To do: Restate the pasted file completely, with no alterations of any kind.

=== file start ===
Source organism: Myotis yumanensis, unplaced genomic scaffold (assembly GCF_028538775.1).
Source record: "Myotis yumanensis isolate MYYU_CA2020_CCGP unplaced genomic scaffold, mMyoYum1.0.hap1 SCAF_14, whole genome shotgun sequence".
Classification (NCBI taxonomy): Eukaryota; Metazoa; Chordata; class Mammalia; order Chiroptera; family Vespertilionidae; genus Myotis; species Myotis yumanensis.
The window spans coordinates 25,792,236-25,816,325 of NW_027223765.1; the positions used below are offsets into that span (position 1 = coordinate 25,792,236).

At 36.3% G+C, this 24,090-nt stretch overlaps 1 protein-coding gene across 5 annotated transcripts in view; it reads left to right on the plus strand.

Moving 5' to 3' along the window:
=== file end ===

Source organism: Myotis yumanensis, unplaced genomic scaffold (assembly GCF_028538775.1).
Source record: "Myotis yumanensis isolate MYYU_CA2020_CCGP unplaced genomic scaffold, mMyoYum1.0.hap1 SCAF_14, whole genome shotgun sequence".
Classification (NCBI taxonomy): Eukaryota; Metazoa; Chordata; class Mammalia; order Chiroptera; family Vespertilionidae; genus Myotis; species Myotis yumanensis.
The window spans coordinates 25,792,236-25,816,325 of NW_027223765.1; the positions used below are offsets into that span (position 1 = coordinate 25,792,236).

At 36.3% G+C, this 24,090-nt stretch overlaps 1 protein-coding gene across 5 annotated transcripts in view; it reads left to right on the plus strand.

Moving 5' to 3' along the window: